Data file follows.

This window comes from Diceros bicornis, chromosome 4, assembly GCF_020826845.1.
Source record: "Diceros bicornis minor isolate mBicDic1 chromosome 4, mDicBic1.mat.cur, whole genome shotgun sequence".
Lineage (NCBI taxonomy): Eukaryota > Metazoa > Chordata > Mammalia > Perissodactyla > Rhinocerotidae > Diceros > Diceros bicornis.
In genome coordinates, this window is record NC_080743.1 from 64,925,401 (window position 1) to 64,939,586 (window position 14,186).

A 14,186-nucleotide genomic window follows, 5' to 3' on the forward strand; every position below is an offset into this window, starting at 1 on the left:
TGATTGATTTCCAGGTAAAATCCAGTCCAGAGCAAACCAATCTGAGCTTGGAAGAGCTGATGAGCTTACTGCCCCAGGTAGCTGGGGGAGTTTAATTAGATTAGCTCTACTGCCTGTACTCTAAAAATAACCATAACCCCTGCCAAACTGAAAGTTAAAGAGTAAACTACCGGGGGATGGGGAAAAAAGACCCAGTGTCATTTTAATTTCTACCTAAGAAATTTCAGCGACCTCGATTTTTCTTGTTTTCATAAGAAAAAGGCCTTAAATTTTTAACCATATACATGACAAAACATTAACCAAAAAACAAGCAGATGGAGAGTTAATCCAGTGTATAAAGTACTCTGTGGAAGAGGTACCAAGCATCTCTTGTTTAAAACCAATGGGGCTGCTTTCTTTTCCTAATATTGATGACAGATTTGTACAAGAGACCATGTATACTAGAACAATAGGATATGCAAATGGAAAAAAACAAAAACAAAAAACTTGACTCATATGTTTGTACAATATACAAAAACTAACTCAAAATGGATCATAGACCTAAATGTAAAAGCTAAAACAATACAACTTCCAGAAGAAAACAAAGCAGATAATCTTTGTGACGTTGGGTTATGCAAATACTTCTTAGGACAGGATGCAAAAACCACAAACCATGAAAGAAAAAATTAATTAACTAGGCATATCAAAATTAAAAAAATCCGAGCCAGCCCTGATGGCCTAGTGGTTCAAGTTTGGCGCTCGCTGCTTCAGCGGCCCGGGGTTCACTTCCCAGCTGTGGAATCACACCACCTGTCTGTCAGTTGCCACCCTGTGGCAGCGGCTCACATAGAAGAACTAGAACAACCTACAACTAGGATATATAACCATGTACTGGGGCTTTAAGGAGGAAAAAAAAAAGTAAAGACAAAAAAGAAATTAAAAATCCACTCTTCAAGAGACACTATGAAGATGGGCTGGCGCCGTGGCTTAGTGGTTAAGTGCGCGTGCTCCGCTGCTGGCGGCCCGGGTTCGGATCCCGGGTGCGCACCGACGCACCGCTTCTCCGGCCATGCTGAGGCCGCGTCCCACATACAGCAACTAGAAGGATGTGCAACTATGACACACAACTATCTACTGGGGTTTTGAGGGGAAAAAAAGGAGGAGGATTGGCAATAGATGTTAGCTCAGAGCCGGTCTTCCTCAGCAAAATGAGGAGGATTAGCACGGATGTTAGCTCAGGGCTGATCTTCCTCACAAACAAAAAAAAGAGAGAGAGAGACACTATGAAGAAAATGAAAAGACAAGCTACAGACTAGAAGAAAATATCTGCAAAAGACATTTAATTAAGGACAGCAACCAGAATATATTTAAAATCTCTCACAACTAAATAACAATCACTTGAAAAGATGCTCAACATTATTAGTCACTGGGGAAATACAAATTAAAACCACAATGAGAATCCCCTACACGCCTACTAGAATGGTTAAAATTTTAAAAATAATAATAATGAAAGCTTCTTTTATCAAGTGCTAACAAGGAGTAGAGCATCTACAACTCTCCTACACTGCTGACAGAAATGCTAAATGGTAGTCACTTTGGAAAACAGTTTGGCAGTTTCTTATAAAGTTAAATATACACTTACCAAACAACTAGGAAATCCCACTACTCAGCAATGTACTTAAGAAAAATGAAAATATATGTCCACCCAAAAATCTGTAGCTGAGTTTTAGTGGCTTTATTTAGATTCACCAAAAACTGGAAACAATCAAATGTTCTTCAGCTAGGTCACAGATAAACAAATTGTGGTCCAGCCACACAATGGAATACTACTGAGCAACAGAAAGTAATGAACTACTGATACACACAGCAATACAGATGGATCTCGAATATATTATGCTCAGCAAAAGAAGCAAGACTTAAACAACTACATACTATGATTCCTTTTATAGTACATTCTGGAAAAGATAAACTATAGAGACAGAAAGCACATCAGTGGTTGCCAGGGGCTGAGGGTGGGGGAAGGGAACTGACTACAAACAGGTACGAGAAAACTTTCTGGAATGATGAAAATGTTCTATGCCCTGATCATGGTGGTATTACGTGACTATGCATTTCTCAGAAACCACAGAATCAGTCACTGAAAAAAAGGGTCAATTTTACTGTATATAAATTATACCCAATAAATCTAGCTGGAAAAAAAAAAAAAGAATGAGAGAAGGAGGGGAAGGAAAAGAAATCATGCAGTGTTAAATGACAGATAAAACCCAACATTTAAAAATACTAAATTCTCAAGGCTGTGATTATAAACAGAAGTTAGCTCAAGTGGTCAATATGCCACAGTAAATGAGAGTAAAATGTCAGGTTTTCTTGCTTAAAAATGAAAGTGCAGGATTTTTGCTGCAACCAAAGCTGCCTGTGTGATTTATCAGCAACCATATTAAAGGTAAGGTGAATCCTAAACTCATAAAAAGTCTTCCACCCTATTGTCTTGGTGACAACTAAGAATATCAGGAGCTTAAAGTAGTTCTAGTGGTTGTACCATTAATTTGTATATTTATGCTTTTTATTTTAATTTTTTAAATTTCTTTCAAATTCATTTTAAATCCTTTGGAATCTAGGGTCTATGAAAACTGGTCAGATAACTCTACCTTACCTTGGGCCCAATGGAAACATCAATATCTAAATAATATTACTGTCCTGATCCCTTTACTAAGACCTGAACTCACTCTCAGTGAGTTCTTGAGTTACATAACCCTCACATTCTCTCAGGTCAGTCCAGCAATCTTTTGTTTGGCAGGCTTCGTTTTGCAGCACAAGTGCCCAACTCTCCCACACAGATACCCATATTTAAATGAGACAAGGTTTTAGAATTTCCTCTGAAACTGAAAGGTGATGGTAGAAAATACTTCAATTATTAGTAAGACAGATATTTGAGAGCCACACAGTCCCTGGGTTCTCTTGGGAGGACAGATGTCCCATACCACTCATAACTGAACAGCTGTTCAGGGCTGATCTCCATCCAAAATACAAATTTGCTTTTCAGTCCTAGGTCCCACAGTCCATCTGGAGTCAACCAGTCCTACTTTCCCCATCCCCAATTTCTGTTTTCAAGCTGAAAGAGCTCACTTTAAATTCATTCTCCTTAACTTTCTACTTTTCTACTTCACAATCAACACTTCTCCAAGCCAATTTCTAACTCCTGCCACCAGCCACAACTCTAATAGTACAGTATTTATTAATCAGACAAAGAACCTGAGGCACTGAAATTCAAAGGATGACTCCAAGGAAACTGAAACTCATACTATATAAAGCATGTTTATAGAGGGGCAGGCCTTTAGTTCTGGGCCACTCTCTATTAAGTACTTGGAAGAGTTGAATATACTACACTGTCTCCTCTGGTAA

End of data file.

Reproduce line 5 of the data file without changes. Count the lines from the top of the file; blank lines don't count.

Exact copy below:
A 14,186-nucleotide genomic window follows, 5' to 3' on the forward strand; every position below is an offset into this window, starting at 1 on the left: